Imagine cycling along the route of the Tour de France. Or enjoying a Zumba class in Miami.
You might be able to — and soon.
Thanks to Virtual Reality (VR), which has the potential to change our realities into … well … virtual ones with a whole lot more cachet.
Yes, you won’t need an airplane ticket to go somewhere cool. Just a headset, folks.
“Virtual reality is making inroads into group fitness classes and personal training sessions and promises to get more immersive as the technology advances, according to fitness experts,” notes a story at FoxNews via Reuters. “It can transport an indoor cyclist in snowy Minnesota to Miami Beach or drop a novice into the middle of a three-dimensional exercise class that was taped days ago and miles away.”
Already, businesses like Anytime Fitness, a worldwide franchise, uses automated kiosks to screen immersive classes from indoor cycling to yoga.
“We have doubled down on our concentration of virtual fitness,” said Shannon Fable, corporate director of programing. “It’s an electronic way to deliver reliable, affordable group fitness for free.”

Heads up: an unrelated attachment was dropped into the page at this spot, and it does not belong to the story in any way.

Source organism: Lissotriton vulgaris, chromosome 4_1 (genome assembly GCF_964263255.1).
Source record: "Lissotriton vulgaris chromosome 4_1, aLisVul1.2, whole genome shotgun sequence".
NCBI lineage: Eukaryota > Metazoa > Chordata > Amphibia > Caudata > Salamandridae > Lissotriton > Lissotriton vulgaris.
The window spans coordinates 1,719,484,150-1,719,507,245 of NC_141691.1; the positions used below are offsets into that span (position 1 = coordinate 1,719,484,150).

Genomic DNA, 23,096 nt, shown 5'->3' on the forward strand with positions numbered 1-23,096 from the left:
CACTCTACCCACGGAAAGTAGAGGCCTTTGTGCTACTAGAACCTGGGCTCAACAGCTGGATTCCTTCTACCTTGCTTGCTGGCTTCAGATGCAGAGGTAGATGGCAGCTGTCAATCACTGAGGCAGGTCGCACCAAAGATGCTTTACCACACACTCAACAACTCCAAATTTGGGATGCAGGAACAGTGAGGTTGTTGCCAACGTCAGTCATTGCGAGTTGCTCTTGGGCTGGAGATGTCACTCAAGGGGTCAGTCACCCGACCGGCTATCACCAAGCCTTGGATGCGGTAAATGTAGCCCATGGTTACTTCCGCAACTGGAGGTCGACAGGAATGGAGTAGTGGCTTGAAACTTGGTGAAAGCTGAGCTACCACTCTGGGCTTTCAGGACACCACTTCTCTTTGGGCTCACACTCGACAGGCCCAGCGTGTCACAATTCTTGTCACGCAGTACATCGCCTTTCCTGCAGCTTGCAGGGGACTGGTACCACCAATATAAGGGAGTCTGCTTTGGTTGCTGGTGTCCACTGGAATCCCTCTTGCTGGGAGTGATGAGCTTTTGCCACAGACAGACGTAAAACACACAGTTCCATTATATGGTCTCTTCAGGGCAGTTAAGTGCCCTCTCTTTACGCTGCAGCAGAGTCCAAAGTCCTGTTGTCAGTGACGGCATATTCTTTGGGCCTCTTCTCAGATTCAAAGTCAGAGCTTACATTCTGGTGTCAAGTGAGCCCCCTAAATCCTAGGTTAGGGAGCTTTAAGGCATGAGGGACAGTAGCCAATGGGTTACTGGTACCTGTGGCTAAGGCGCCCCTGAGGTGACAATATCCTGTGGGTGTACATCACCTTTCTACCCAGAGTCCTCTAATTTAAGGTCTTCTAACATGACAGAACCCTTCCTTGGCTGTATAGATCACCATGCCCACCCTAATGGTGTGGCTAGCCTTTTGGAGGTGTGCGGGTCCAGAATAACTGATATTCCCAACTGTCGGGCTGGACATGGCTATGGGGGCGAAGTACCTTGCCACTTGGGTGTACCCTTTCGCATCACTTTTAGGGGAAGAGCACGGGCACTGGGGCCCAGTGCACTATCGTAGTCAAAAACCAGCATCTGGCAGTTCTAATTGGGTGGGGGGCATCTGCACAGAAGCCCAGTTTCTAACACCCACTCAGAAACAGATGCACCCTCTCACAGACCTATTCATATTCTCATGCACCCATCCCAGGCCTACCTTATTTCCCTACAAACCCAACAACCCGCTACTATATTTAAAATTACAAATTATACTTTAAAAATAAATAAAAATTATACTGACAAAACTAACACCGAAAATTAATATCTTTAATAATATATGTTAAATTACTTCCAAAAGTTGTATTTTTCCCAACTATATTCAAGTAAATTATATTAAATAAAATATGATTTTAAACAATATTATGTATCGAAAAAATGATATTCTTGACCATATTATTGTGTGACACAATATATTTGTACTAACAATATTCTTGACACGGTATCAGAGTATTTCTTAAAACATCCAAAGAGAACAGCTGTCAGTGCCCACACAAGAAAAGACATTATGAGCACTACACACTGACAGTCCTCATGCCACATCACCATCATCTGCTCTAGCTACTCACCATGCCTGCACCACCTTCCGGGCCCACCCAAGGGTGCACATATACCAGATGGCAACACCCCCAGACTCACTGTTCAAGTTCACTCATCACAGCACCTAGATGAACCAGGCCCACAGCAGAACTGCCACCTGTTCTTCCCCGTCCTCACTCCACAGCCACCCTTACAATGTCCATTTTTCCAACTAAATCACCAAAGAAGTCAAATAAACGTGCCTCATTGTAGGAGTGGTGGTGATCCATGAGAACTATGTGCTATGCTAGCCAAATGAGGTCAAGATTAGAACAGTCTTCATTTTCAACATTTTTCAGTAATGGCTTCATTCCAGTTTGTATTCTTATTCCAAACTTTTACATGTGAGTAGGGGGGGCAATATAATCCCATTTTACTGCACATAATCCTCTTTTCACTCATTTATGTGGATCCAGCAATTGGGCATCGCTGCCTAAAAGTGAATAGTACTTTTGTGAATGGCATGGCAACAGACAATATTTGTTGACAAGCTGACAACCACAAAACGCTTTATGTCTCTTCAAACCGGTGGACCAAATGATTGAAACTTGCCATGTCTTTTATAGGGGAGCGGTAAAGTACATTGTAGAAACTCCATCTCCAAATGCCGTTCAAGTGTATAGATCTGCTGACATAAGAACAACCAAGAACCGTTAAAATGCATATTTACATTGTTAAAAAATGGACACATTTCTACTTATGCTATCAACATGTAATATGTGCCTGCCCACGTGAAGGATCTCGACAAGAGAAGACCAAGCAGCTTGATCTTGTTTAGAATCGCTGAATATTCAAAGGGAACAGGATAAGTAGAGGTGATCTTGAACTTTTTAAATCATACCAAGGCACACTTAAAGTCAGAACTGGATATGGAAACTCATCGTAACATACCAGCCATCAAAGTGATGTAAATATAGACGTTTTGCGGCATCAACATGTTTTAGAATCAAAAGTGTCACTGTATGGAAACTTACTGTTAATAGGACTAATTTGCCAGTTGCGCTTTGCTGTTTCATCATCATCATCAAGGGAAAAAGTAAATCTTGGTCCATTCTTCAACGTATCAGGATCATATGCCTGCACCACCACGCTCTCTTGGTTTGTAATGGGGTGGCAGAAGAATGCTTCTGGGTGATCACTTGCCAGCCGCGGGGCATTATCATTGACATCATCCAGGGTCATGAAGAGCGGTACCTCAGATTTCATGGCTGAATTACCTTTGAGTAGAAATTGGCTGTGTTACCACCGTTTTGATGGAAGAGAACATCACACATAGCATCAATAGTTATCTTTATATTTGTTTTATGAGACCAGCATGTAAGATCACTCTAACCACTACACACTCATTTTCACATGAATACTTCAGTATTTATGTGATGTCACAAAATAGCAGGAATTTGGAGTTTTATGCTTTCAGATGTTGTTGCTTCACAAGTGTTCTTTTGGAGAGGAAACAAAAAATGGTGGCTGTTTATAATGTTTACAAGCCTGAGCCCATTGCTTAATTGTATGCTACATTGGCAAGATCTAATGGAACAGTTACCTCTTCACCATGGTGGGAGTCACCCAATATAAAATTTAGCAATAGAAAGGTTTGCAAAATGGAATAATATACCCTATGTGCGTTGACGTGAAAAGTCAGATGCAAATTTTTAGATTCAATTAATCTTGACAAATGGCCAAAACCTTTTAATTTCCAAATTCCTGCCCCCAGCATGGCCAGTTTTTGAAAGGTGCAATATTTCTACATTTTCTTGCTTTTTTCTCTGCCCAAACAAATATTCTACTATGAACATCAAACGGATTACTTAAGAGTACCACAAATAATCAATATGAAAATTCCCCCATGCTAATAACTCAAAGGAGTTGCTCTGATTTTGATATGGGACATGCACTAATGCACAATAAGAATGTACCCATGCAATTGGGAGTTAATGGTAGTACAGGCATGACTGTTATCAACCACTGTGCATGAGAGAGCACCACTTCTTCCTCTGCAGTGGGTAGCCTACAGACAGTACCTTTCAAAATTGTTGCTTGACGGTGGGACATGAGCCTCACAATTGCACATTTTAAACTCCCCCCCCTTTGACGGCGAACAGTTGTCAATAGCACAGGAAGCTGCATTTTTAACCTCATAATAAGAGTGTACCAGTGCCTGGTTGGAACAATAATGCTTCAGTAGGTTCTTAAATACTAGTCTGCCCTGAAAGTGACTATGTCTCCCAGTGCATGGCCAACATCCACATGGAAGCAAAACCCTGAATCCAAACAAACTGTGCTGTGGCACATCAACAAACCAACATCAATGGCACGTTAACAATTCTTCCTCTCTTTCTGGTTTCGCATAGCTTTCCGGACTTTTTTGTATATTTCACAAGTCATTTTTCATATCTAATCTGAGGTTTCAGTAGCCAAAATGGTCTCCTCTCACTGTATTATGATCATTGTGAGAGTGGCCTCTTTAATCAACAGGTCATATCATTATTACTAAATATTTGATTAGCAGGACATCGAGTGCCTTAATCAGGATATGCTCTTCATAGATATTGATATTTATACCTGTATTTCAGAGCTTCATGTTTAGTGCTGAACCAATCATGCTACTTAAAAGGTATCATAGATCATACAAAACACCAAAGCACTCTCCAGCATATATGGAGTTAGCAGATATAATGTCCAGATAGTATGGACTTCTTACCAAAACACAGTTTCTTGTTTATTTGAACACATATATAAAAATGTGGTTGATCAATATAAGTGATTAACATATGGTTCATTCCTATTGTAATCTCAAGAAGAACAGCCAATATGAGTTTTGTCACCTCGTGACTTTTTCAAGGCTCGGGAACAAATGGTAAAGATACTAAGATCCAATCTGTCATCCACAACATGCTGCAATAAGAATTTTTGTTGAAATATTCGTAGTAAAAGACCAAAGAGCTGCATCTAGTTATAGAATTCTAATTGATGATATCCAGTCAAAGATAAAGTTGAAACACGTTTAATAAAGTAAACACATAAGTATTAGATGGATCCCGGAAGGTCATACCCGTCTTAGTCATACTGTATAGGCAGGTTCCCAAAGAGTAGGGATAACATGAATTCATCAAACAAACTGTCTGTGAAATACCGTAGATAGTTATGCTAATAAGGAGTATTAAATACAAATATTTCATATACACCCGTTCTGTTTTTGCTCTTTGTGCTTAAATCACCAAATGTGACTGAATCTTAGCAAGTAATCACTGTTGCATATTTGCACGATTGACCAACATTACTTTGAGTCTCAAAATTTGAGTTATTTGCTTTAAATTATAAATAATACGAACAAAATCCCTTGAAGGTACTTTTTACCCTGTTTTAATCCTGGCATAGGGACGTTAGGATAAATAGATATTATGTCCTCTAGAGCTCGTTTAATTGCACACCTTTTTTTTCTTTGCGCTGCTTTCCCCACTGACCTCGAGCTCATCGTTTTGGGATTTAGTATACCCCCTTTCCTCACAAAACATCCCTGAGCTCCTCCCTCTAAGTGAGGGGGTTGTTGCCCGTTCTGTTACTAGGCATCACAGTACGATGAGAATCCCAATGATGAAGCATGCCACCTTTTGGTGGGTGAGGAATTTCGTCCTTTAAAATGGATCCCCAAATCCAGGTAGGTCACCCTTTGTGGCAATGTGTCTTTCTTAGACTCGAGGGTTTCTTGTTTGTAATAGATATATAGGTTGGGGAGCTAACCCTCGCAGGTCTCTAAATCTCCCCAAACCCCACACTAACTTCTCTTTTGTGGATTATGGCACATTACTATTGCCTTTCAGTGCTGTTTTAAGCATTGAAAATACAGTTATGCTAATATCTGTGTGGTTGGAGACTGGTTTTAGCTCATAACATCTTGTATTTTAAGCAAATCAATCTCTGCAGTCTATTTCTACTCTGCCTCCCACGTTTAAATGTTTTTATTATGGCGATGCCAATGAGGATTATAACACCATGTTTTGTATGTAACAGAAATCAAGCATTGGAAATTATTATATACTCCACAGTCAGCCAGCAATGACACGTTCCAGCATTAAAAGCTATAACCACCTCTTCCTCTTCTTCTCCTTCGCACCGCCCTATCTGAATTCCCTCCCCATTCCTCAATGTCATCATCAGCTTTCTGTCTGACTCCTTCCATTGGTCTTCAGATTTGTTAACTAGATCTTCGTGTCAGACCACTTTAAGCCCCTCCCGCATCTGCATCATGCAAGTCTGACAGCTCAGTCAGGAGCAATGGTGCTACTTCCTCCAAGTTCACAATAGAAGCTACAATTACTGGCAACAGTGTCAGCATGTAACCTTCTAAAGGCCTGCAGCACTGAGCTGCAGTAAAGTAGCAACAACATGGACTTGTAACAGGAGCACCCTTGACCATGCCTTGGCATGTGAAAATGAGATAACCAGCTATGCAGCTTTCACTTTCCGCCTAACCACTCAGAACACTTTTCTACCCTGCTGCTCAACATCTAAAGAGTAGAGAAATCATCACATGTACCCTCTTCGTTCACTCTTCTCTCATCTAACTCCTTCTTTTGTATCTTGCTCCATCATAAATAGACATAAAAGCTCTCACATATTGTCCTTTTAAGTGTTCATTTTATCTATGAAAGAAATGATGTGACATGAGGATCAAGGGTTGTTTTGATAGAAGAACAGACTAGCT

Virtual exercise in the form of instructors and classes projected onto a screen has already penetrated some 3,000 clubs worldwide, according to IHRSA (International Health, Racquet & Sportsclub Association).
“Dance party” workout company Zumba has been demonstrating a 360-degree virtual reality class, though t admits the headset is still “clunky.”
“We envision as the headsets get lighter and the technology gets better, you’ll be able to be in a Zumba class at home,” says Alberto Perlman, the CEO of Miami-based Zumba Fitness, who believes there will be a lighter weight headset and very consumer-friendly version by 2016. “The average person will go into a store, buy a piece of elastic casing, put it on their phone, and download the class.”
Endri Tolka, co-founder of YouVisit, the New York-based virtual reality content company that partnered with Zumba for the class, agrees that the virtual reality experience will only get better.
“Down the line you’ll be getting on a cycling machine, putting the headsets on, and loading up the Tour de France or a beach in California,” he said. “And you will feel as if you’re there in your brain.”